Four days after Yom Kippur we celebrate the Festival of Sukkot. Because of its
proximity to the Day of Judgment and the uncertainty of the verdict, G-d speaks to
the Jews, ”Come to me and dwell in my presence in this Sukkah and rest assured
that you are forgiven.”
The second mitzvah after building the Sukkah, a temporary dwelling, is the
bringing of the “Four Species.”
“On the fifteenth day of the seventh month when you have gathered in the fruits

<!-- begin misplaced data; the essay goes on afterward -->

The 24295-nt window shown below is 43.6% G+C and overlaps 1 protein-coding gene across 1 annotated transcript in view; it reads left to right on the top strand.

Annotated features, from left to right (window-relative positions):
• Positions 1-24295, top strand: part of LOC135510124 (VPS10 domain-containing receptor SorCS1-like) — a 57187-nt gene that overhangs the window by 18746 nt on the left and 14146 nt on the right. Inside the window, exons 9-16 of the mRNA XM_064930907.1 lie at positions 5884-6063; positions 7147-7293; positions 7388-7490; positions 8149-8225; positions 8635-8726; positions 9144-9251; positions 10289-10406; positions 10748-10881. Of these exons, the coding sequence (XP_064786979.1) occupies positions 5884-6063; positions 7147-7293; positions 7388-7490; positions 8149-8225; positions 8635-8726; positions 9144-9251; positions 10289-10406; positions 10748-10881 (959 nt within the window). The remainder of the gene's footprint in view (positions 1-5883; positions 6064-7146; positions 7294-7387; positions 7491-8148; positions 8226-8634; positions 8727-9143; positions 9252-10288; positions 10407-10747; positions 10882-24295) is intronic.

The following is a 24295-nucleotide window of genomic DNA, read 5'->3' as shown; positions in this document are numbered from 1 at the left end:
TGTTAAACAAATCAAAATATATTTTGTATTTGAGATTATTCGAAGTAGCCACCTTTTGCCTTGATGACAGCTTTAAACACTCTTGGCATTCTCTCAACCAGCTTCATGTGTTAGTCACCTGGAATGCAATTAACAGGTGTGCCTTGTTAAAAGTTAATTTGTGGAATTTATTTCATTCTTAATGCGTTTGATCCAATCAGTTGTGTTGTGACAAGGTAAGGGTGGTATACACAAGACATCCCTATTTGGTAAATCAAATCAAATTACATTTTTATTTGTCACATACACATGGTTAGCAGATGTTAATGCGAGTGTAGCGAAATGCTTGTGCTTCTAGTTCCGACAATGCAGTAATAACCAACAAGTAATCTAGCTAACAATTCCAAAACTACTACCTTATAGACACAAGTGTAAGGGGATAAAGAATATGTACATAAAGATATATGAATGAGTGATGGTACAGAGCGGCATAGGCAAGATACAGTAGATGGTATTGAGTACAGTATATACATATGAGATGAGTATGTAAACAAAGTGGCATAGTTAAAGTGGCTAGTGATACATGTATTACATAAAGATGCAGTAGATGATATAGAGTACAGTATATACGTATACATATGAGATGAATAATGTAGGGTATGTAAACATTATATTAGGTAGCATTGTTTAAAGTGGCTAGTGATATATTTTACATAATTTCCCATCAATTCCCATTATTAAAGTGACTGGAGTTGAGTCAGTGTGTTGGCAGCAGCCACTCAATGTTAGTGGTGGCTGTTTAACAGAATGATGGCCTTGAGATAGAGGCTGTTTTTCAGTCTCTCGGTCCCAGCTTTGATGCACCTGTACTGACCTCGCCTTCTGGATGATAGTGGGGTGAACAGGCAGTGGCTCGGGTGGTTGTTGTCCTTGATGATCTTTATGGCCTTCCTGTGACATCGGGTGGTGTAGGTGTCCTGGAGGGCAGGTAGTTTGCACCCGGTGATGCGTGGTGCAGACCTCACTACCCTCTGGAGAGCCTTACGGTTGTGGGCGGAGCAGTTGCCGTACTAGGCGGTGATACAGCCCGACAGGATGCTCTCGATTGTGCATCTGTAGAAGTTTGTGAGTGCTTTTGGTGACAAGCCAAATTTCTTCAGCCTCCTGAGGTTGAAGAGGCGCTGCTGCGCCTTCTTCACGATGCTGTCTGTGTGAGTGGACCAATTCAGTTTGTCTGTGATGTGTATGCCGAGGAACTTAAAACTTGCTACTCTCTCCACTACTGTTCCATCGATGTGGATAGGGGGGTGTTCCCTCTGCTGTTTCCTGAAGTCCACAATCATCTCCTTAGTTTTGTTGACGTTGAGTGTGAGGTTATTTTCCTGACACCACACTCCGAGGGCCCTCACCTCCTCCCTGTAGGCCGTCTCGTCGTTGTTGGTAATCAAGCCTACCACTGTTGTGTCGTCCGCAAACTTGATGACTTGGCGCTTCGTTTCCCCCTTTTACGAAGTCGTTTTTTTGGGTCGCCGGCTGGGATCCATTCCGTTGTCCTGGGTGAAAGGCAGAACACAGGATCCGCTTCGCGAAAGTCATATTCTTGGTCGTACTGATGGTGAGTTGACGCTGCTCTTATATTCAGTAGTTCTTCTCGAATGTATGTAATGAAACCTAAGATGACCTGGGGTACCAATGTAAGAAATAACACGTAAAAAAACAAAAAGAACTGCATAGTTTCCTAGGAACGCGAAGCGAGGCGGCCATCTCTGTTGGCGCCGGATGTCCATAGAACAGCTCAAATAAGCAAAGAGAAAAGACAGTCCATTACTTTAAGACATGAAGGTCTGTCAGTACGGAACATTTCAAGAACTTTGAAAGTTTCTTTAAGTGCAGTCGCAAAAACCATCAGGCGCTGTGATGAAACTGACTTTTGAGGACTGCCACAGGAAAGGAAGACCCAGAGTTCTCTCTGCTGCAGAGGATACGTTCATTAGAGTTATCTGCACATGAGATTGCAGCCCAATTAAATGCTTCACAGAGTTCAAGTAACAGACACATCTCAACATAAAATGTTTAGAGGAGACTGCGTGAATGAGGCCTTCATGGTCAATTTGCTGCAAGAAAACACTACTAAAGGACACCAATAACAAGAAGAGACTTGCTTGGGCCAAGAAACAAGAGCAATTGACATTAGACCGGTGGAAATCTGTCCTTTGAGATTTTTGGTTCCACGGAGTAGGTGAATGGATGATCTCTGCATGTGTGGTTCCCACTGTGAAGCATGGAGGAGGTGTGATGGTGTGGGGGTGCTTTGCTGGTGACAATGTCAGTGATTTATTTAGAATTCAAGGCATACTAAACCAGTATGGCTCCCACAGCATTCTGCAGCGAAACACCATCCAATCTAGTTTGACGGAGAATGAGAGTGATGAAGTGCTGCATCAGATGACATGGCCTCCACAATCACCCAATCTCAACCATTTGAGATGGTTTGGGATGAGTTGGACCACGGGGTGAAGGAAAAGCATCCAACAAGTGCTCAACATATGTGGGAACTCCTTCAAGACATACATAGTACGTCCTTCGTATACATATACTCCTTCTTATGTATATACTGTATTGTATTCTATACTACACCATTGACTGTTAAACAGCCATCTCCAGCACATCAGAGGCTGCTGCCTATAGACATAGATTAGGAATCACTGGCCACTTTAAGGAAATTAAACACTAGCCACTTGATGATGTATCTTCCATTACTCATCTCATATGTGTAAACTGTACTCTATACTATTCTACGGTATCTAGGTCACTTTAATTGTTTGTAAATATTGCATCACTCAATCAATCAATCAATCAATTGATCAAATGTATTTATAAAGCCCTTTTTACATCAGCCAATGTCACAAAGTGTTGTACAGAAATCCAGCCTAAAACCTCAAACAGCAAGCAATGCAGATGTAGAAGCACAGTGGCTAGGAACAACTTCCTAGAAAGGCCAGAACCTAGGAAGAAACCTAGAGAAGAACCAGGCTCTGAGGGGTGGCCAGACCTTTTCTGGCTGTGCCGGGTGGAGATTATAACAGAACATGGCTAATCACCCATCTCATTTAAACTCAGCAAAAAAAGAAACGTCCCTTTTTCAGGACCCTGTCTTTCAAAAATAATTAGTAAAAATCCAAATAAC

of the land, you shall keep the Feast of the Lord seven days. And you shall take
unto yourselves on the first day the fruit of the Hadar tree, branches of palm…”
( Leviticus23:30-40)
The Torah refers to the Etrog as the fruit of a goodly (beautiful) tree because both
the fruit and the tree have a pleasant taste. The Biblical term hadar (beautiful)
can also be interpreted as ha-dar, ”the one that dwells”: the Etrog is one of the
very few fruits that can remain on the tree for several months after it has ripened.